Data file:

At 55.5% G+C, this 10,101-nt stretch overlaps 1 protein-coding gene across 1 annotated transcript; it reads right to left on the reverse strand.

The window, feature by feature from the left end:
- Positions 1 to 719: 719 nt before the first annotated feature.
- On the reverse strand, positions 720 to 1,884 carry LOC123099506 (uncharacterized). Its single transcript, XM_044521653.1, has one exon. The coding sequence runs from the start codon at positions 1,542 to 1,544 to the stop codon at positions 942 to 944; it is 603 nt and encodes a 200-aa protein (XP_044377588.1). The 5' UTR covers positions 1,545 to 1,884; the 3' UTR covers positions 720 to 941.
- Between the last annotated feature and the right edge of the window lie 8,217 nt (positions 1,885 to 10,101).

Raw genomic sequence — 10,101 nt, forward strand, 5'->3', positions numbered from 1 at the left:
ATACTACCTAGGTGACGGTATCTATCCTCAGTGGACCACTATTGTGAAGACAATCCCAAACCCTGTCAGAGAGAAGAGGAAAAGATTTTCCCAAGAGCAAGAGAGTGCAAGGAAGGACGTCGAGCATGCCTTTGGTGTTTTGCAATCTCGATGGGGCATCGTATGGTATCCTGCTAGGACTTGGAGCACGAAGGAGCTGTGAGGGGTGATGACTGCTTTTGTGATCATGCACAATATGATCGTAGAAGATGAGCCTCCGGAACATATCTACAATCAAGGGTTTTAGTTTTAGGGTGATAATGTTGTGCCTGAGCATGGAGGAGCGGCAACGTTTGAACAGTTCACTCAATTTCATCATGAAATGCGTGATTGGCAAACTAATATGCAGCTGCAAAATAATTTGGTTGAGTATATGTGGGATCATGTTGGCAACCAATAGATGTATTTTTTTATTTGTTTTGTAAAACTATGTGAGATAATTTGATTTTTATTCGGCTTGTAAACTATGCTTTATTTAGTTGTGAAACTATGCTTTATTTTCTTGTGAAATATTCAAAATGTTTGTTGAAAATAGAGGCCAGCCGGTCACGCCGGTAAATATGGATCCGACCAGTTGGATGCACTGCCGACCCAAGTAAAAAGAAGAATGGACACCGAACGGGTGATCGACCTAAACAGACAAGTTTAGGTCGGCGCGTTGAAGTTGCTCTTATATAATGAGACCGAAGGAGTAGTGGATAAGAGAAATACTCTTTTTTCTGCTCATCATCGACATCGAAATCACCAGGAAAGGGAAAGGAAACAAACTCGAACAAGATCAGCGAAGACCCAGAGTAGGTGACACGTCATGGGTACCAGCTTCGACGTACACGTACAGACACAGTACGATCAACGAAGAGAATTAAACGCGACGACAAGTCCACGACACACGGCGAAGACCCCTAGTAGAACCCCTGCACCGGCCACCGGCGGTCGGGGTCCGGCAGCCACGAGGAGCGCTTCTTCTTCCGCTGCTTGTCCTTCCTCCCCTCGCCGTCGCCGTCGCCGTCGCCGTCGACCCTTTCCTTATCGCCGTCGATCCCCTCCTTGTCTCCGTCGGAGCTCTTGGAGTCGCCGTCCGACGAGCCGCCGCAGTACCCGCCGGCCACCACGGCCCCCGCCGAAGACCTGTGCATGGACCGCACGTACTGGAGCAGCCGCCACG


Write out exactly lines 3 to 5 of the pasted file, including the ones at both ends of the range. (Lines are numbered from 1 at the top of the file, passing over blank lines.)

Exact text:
- Positions 1 to 719: 719 nt before the first annotated feature.
- On the reverse strand, positions 720 to 1,884 carry LOC123099506 (uncharacterized). Its single transcript, XM_044521653.1, has one exon. The coding sequence runs from the start codon at positions 1,542 to 1,544 to the stop codon at positions 942 to 944; it is 603 nt and encodes a 200-aa protein (XP_044377588.1). The 5' UTR covers positions 1,545 to 1,884; the 3' UTR covers positions 720 to 941.
- Between the last annotated feature and the right edge of the window lie 8,217 nt (positions 1,885 to 10,101).